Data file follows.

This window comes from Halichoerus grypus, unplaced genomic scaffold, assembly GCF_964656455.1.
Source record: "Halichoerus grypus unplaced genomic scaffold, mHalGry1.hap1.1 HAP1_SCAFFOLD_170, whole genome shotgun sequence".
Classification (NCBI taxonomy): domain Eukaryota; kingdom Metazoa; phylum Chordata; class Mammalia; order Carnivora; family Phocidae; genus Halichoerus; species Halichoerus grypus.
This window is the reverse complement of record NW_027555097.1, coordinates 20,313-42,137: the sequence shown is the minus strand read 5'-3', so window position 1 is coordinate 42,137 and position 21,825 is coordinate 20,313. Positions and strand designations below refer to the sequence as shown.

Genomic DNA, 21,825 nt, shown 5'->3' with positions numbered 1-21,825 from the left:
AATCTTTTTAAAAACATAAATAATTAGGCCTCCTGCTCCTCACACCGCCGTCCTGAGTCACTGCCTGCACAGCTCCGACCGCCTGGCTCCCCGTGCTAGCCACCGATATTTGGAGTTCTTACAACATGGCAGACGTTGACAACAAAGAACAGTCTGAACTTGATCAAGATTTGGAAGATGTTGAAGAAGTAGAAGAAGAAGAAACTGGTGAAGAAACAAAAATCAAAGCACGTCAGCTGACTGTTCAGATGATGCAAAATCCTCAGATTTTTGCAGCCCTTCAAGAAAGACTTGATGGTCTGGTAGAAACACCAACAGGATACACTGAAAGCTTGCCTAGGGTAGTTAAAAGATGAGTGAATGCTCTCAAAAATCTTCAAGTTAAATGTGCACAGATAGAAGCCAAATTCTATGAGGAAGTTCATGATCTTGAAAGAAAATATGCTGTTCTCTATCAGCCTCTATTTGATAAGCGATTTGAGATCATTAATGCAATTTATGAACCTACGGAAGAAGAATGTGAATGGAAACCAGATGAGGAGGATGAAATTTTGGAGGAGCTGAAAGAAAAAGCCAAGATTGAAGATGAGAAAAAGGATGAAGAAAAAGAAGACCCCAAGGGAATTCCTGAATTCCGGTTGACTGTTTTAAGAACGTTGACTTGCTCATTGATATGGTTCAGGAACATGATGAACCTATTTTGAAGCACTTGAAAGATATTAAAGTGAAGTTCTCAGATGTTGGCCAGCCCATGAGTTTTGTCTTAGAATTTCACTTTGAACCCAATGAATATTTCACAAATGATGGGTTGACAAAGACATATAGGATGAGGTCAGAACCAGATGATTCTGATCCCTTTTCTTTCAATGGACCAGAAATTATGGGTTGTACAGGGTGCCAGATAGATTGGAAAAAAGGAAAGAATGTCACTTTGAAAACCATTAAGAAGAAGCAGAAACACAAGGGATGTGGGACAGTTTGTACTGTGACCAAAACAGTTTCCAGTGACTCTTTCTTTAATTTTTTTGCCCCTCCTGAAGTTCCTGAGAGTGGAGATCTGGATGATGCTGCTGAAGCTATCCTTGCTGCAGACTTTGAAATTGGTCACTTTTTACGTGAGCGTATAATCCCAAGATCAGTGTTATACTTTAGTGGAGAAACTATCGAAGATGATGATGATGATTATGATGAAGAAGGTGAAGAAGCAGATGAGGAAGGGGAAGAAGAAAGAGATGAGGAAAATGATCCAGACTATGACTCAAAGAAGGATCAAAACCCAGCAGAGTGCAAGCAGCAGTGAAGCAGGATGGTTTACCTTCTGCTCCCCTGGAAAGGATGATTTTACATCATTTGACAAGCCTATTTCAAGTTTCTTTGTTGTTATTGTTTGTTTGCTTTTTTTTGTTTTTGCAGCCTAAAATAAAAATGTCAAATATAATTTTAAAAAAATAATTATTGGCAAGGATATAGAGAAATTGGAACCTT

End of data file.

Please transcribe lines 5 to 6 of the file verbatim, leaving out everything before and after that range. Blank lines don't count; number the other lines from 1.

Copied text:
Genomic DNA, 21,825 nt, shown 5'->3' with positions numbered 1-21,825 from the left:
AATCTTTTTAAAAACATAAATAATTAGGCCTCCTGCTCCTCACACCGCCGTCCTGAGTCACTGCCTGCACAGCTCCGACCGCCTGGCTCCCCGTGCTAGCCACCGATATTTGGAGTTCTTACAACATGGCAGACGTTGACAACAAAGAACAGTCTGAACTTGATCAAGATTTGGAAGATGTTGAAGAAGTAGAAGAAGAAGAAACTGGTGAAGAAACAAAAATCAAAGCACGTCAGCTGACTGTTCAGATGATGCAAAATCCTCAGATTTTTGCAGCCCTTCAAGAAAGACTTGATGGTCTGGTAGAAACACCAACAGGATACACTGAAAGCTTGCCTAGGGTAGTTAAAAGATGAGTGAATGCTCTCAAAAATCTTCAAGTTAAATGTGCACAGATAGAAGCCAAATTCTATGAGGAAGTTCATGATCTTGAAAGAAAATATGCTGTTCTCTATCAGCCTCTATTTGATAAGCGATTTGAGATCATTAATGCAATTTATGAACCTACGGAAGAAGAATGTGAATGGAAACCAGATGAGGAGGATGAAATTTTGGAGGAGCTGAAAGAAAAAGCCAAGATTGAAGATGAGAAAAAGGATGAAGAAAAAGAAGACCCCAAGGGAATTCCTGAATTCCGGTTGACTGTTTTAAGAACGTTGACTTGCTCATTGATATGGTTCAGGAACATGATGAACCTATTTTGAAGCACTTGAAAGATATTAAAGTGAAGTTCTCAGATGTTGGCCAGCCCATGAGTTTTGTCTTAGAATTTCACTTTGAACCCAATGAATATTTCACAAATGATGGGTTGACAAAGACATATAGGATGAGGTCAGAACCAGATGATTCTGATCCCTTTTCTTTCAATGGACCAGAAATTATGGGTTGTACAGGGTGCCAGATAGATTGGAAAAAAGGAAAGAATGTCACTTTGAAAACCATTAAGAAGAAGCAGAAACACAAGGGATGTGGGACAGTTTGTACTGTGACCAAAACAGTTTCCAGTGACTCTTTCTTTAATTTTTTTGCCCCTCCTGAAGTTCCTGAGAGTGGAGATCTGGATGATGCTGCTGAAGCTATCCTTGCTGCAGACTTTGAAATTGGTCACTTTTTACGTGAGCGTATAATCCCAAGATCAGTGTTATACTTTAGTGGAGAAACTATCGAAGATGATGATGATGATTATGATGAAGAAGGTGAAGAAGCAGATGAGGAAGGGGAAGAAGAAAGAGATGAGGAAAATGATCCAGACTATGACTCAAAGAAGGATCAAAACCCAGCAGAGTGCAAGCAGCAGTGAAGCAGGATGGTTTACCTTCTGCTCCCCTGGAAAGGATGATTTTACATCATTTGACAAGCCTATTTCAAGTTTCTTTGTTGTTATTGTTTGTTTGCTTTTTTTTGTTTTTGCAGCCTAAAATAAAAATGTCAAATATAATTTTAAAAAAATAATTATTGGCAAGGATATAGAGAAATTGGAACCTT